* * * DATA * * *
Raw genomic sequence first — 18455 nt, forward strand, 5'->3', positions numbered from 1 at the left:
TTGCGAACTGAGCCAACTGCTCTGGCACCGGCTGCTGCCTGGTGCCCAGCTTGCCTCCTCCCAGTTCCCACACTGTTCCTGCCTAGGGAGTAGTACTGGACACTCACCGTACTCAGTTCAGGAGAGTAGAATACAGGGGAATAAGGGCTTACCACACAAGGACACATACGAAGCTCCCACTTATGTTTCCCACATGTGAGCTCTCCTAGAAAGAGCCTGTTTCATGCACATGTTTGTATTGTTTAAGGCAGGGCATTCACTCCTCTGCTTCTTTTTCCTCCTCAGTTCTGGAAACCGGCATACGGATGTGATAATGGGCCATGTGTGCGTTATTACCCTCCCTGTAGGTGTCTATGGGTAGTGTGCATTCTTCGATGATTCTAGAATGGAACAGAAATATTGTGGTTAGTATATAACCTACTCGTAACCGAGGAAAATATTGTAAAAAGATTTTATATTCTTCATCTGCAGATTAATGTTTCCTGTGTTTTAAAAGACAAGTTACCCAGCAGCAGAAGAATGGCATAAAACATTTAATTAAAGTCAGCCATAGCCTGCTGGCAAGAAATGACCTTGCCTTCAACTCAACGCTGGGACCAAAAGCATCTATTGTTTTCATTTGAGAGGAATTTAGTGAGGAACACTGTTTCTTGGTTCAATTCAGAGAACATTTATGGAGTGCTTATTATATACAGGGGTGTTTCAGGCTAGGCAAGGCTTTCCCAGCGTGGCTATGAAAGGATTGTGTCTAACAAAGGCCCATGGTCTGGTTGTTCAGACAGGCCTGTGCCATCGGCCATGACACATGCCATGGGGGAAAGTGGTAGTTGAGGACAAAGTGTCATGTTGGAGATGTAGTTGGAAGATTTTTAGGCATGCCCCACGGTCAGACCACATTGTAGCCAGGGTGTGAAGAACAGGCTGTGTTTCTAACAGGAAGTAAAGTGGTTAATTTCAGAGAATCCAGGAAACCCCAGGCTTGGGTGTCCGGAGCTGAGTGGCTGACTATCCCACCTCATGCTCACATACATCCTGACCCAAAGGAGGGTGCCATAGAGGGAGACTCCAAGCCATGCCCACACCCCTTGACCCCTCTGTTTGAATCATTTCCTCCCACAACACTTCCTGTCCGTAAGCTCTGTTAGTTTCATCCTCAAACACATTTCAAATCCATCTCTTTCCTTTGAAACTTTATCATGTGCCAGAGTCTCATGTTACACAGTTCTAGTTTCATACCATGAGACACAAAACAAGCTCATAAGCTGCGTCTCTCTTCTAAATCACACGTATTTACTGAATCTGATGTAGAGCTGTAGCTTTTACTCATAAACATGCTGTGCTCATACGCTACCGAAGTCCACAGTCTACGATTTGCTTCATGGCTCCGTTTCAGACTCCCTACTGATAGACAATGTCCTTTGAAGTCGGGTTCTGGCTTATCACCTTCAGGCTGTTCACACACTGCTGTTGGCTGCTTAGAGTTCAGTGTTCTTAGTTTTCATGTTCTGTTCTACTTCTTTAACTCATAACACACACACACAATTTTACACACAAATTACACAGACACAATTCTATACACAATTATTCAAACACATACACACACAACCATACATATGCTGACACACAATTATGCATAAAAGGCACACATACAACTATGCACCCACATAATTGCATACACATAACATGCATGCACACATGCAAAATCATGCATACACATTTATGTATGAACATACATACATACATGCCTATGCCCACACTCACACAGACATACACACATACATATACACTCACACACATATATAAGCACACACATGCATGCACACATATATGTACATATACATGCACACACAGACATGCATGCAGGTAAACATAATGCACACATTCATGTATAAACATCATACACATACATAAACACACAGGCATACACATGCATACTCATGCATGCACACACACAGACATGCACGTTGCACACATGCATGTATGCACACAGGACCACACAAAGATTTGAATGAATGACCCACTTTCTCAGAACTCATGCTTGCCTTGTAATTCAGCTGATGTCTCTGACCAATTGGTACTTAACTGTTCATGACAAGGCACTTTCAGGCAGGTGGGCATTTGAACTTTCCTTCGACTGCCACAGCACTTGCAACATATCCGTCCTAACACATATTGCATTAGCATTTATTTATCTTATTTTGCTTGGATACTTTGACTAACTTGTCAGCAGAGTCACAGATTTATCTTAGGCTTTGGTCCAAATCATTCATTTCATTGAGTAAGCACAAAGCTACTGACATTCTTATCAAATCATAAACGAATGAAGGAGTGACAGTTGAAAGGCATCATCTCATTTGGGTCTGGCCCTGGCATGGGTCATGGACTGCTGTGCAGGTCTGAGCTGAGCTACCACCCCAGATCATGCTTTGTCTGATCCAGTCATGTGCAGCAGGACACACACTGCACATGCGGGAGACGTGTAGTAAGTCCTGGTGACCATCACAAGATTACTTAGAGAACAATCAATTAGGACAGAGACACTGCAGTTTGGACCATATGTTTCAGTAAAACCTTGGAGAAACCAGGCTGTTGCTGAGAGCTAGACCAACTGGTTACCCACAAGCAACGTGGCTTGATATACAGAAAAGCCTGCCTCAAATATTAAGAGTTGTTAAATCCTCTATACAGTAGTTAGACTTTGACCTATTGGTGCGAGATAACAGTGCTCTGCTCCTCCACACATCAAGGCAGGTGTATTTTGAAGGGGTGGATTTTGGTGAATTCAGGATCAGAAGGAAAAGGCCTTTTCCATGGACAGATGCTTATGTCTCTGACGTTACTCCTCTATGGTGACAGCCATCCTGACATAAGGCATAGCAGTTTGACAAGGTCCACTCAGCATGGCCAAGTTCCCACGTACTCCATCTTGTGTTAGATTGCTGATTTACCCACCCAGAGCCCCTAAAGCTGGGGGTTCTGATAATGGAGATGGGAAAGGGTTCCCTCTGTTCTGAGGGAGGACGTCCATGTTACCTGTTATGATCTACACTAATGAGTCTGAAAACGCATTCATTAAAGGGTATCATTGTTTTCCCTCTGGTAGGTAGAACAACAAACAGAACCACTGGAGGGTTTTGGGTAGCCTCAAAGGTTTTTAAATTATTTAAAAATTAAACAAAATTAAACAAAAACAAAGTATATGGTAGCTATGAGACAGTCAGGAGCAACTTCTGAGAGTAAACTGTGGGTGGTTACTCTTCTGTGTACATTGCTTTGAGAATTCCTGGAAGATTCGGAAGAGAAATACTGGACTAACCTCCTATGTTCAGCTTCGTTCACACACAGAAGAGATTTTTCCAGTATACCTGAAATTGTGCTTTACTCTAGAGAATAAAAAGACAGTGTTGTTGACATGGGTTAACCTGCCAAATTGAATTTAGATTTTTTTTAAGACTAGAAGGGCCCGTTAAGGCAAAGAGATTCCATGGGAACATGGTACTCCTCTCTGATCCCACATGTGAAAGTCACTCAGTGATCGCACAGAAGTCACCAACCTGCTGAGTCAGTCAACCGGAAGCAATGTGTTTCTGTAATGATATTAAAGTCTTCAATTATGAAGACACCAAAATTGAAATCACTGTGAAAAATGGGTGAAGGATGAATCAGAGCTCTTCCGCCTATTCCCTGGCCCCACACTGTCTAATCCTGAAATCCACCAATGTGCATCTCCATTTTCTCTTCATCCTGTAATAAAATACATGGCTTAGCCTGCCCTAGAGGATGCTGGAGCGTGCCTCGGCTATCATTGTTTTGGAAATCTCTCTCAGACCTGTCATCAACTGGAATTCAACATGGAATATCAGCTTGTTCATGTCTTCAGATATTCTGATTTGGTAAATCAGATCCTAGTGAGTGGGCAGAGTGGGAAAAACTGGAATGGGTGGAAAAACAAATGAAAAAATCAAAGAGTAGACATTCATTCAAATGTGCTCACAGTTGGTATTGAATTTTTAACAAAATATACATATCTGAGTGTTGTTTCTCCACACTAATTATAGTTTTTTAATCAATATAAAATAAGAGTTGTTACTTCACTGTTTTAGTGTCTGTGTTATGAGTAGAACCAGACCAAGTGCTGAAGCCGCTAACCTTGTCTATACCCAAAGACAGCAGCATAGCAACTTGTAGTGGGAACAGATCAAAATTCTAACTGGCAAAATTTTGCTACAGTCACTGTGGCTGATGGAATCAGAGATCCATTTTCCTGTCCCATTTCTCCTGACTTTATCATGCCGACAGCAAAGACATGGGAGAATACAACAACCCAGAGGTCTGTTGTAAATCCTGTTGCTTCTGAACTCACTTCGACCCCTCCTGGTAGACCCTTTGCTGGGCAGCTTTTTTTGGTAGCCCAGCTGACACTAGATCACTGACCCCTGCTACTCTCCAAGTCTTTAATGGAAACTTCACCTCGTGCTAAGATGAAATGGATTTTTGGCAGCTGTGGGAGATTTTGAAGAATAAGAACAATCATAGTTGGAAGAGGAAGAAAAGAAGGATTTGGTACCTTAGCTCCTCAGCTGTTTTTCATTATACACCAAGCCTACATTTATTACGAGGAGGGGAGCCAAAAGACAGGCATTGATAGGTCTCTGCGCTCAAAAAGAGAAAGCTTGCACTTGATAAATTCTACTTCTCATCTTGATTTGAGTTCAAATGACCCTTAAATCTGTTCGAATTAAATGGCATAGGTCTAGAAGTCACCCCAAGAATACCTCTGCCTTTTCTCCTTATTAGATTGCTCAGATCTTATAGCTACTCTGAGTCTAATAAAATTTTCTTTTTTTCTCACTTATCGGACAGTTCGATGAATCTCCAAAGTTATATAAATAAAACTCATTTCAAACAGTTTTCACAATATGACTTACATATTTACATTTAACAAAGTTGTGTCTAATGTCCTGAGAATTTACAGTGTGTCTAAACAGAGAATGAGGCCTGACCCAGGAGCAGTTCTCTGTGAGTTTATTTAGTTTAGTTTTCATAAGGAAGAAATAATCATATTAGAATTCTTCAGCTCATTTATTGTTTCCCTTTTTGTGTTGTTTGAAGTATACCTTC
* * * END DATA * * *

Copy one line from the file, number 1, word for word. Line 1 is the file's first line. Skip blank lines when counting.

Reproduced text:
Raw genomic sequence first — 18455 nt, forward strand, 5'->3', positions numbered from 1 at the left: